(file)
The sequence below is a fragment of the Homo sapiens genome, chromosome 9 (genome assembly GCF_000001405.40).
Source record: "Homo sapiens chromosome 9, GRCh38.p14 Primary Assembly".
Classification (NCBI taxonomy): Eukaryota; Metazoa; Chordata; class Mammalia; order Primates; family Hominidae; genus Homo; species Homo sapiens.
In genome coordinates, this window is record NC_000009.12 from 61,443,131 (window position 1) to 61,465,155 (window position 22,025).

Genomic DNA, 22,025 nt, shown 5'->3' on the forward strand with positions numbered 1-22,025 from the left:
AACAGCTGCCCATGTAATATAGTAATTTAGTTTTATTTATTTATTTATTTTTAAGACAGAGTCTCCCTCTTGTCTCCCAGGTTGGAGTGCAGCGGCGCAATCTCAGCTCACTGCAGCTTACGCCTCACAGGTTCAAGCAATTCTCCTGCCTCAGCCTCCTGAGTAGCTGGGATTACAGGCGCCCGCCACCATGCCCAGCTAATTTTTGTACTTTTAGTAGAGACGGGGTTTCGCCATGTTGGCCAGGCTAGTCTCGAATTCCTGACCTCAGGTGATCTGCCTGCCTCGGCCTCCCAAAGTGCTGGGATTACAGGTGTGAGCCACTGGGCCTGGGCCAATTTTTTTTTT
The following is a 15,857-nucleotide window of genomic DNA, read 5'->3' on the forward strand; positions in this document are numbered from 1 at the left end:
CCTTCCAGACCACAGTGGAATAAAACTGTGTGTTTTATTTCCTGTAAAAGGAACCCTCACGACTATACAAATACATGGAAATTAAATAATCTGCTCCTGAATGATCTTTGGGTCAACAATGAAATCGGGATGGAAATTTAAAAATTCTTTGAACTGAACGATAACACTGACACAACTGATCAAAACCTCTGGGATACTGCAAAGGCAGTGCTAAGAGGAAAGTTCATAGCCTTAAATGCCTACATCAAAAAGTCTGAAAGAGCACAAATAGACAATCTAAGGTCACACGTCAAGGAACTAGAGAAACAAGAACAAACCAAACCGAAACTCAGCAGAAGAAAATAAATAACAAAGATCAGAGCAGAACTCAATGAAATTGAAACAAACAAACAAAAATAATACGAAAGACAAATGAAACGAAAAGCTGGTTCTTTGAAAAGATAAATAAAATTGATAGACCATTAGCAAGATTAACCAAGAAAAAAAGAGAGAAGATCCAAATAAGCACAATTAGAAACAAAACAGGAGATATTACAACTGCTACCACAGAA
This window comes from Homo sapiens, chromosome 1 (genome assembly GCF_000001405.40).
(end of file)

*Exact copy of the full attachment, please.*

The sequence below is a fragment of the Homo sapiens genome, chromosome 9 (genome assembly GCF_000001405.40).
Source record: "Homo sapiens chromosome 9, GRCh38.p14 Primary Assembly".
Classification (NCBI taxonomy): Eukaryota; Metazoa; Chordata; class Mammalia; order Primates; family Hominidae; genus Homo; species Homo sapiens.
In genome coordinates, this window is record NC_000009.12 from 61,443,131 (window position 1) to 61,465,155 (window position 22,025).

Genomic DNA, 22,025 nt, shown 5'->3' on the forward strand with positions numbered 1-22,025 from the left:
AACAGCTGCCCATGTAATATAGTAATTTAGTTTTATTTATTTATTTATTTTTAAGACAGAGTCTCCCTCTTGTCTCCCAGGTTGGAGTGCAGCGGCGCAATCTCAGCTCACTGCAGCTTACGCCTCACAGGTTCAAGCAATTCTCCTGCCTCAGCCTCCTGAGTAGCTGGGATTACAGGCGCCCGCCACCATGCCCAGCTAATTTTTGTACTTTTAGTAGAGACGGGGTTTCGCCATGTTGGCCAGGCTAGTCTCGAATTCCTGACCTCAGGTGATCTGCCTGCCTCGGCCTCCCAAAGTGCTGGGATTACAGGTGTGAGCCACTGGGCCTGGGCCAATTTTTTTTTT
The following is a 15,857-nucleotide window of genomic DNA, read 5'->3' on the forward strand; positions in this document are numbered from 1 at the left end:
CCTTCCAGACCACAGTGGAATAAAACTGTGTGTTTTATTTCCTGTAAAAGGAACCCTCACGACTATACAAATACATGGAAATTAAATAATCTGCTCCTGAATGATCTTTGGGTCAACAATGAAATCGGGATGGAAATTTAAAAATTCTTTGAACTGAACGATAACACTGACACAACTGATCAAAACCTCTGGGATACTGCAAAGGCAGTGCTAAGAGGAAAGTTCATAGCCTTAAATGCCTACATCAAAAAGTCTGAAAGAGCACAAATAGACAATCTAAGGTCACACGTCAAGGAACTAGAGAAACAAGAACAAACCAAACCGAAACTCAGCAGAAGAAAATAAATAACAAAGATCAGAGCAGAACTCAATGAAATTGAAACAAACAAACAAAAATAATACGAAAGACAAATGAAACGAAAAGCTGGTTCTTTGAAAAGATAAATAAAATTGATAGACCATTAGCAAGATTAACCAAGAAAAAAAGAGAGAAGATCCAAATAAGCACAATTAGAAACAAAACAGGAGATATTACAACTGCTACCACAGAA
This window comes from Homo sapiens, chromosome 1 (genome assembly GCF_000001405.40).